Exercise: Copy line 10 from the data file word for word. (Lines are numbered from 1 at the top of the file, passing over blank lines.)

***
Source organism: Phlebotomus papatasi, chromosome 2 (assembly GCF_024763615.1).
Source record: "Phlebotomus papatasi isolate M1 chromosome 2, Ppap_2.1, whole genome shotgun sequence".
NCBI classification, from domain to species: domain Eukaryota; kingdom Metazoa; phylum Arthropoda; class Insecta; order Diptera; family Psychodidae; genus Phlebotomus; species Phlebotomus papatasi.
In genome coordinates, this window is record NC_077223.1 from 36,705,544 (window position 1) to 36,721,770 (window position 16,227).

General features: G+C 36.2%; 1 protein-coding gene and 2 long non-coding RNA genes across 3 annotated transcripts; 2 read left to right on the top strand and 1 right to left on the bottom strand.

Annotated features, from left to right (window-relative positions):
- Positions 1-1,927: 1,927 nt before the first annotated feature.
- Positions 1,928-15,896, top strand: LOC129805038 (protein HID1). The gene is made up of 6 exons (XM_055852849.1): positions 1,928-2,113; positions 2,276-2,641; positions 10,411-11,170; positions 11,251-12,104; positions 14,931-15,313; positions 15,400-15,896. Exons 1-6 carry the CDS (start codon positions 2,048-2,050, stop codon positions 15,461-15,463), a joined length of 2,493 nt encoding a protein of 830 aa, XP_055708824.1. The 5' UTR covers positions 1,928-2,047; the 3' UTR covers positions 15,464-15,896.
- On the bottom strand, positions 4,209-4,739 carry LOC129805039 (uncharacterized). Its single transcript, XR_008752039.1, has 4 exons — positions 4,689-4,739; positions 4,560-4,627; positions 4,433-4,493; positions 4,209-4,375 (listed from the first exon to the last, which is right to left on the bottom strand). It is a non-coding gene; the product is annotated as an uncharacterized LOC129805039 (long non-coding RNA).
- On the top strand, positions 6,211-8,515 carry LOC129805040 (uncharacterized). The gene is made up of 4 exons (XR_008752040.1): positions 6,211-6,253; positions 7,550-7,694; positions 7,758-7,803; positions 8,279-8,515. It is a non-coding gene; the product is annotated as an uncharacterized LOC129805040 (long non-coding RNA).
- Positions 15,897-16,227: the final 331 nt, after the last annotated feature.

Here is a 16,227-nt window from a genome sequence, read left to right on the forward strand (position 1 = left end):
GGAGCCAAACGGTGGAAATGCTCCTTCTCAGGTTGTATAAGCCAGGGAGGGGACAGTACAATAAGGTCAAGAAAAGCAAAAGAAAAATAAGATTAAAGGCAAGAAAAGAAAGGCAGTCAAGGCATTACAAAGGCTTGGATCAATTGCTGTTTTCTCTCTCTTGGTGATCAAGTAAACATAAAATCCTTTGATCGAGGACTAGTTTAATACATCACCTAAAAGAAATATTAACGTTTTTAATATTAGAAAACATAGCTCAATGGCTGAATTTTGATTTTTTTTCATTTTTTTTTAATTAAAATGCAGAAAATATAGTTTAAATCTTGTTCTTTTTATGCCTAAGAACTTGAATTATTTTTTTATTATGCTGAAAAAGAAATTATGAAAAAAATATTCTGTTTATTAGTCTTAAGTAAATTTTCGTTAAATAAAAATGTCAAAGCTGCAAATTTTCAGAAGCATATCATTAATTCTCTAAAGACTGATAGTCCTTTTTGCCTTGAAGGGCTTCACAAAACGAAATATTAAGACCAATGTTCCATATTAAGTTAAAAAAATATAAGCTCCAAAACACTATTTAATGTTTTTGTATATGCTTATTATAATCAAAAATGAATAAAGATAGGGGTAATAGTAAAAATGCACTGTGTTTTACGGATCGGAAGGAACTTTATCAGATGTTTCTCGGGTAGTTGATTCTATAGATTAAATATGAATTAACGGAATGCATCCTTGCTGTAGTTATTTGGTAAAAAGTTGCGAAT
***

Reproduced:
- On the top strand, positions 6,211-8,515 carry LOC129805040 (uncharacterized). The gene is made up of 4 exons (XR_008752040.1): positions 6,211-6,253; positions 7,550-7,694; positions 7,758-7,803; positions 8,279-8,515. It is a non-coding gene; the product is annotated as an uncharacterized LOC129805040 (long non-coding RNA).